Monday, August 30, 2010

More reflection: Money and toys

"You are quite different from other people, you know", said Sandyha, as she sat with us one evening, helping Anjali and I with one of what she calls my "crap innovative projects". I was going on about how I was looking at toys in the store and they were all made of plastic and felt and were mostly so uniform and expensive and soulless.

"Why?", I asked

"Let me see", she said, "for one thing, you think a lot about money"

Whoa. That was unexpected. Do i think a lot about money? Ofcourse, I naturally think a good bit about spending and then, before buying something, I stop and think if I can make the same thing. For instance, when i was in Portland, I saw this fairy garden kit for $25. It was really pretty, with a box and all. Then i looked at what it contained. A potting tray ($0.50), grass seeds ($1.50), pebbles (free from the park), soil (five kilos for $5 or, if I am adventurous, free form the park). Now which kind of Mathematics makes it add up to $25?

Then again, one of the things I was firmly brought up to believe was that if we think about money, and enforce its value, so will the children. And we do intend to implement an allowance scheme in a couple of years time.

On the topic something nice happened yesterday evening. The girls were drinking some juice from a nice carton. After the juice was finished, Anjali brought the pack to me.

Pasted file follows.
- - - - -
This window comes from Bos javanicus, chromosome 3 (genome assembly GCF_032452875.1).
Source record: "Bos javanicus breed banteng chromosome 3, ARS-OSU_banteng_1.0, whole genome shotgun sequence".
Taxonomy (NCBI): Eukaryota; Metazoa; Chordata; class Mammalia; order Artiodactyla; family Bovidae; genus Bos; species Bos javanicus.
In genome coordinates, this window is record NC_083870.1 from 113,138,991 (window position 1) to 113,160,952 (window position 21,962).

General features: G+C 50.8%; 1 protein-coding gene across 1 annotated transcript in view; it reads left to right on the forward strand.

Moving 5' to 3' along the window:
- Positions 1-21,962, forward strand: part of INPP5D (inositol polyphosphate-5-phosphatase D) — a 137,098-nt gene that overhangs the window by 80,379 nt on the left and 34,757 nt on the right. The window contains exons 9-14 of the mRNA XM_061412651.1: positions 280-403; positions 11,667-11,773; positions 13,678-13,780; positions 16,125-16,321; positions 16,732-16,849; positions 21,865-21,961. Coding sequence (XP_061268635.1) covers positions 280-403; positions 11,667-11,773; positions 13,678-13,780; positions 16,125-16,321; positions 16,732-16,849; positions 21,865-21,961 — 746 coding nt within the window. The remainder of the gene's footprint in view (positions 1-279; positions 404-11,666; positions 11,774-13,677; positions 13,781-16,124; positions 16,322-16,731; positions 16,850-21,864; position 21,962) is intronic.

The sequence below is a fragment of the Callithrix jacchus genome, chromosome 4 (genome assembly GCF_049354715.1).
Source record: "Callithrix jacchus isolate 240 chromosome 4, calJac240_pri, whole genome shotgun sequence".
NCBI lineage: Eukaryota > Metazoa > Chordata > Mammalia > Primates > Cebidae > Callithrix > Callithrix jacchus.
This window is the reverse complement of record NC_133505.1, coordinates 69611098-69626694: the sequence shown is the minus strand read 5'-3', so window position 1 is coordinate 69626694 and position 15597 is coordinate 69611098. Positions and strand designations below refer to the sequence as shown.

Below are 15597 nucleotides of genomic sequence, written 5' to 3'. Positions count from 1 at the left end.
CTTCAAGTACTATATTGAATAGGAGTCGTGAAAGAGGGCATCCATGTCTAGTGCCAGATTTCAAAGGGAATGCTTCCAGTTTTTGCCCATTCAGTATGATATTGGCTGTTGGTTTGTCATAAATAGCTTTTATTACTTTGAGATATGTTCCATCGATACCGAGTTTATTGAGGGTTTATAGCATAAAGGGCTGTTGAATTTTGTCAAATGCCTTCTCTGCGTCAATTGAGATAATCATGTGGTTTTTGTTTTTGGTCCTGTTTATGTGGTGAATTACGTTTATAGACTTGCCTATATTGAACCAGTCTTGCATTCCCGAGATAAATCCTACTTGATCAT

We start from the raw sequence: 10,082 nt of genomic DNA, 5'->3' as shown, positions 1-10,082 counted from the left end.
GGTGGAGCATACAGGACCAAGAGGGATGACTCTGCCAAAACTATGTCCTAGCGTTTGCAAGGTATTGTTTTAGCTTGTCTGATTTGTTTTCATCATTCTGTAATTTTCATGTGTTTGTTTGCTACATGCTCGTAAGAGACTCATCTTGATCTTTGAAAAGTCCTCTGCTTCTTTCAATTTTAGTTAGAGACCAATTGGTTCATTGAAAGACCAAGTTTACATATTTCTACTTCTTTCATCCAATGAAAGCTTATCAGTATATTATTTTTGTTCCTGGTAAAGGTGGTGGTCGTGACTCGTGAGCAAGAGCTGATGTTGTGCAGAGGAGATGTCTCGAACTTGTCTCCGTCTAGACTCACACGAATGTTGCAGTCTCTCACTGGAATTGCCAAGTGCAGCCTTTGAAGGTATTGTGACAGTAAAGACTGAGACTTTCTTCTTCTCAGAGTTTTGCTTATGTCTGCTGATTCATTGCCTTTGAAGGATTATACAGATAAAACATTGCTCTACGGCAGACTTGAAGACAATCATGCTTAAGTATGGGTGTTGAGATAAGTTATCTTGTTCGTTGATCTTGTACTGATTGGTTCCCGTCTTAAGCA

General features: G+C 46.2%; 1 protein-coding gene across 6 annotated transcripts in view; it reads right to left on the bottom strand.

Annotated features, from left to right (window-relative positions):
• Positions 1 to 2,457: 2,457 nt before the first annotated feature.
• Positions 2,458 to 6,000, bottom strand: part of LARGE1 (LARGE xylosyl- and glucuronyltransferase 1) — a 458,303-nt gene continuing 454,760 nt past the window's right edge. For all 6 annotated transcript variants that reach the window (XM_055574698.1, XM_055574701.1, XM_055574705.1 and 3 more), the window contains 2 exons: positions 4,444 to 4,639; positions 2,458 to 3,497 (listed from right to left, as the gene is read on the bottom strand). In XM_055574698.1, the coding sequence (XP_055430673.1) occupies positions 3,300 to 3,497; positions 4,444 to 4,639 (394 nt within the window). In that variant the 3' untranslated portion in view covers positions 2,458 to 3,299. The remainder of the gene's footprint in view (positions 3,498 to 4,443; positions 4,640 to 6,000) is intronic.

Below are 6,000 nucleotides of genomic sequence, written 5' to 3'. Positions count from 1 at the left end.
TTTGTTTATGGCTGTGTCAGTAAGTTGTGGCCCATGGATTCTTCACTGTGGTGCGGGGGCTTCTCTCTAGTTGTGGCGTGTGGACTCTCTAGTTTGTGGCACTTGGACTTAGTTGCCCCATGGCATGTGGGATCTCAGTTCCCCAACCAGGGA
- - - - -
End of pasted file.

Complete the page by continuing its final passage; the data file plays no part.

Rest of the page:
"Mummy, finished juice", she said

"Good, now through the carton into the garbage", I advised. My hands were a bit full, as I was doing something with Sophia.

"Mummy, throw catron in garbage", said Anjali. And then she added

"Maybe we can make something with it... like a flower vase?"

"Maybe we can..." I said, thinking. "in that case, we'll have to wash it". Can you put it in the sink to wash?

So she went and put the carton in the sink. Now I have to think about how to turn it into a flower vase without all the fruits showing up. Paper mache seems an obvious idea. but we spent all of yesterday evening paper macheing my tissue paper roll stool, that I dont think Anjali will like another session of paper mache. I'll try to rip off the top layer and get her to color them with markers or something.

But the delightful thing is that she has come to understand that we can make something out of throw away stuff. 

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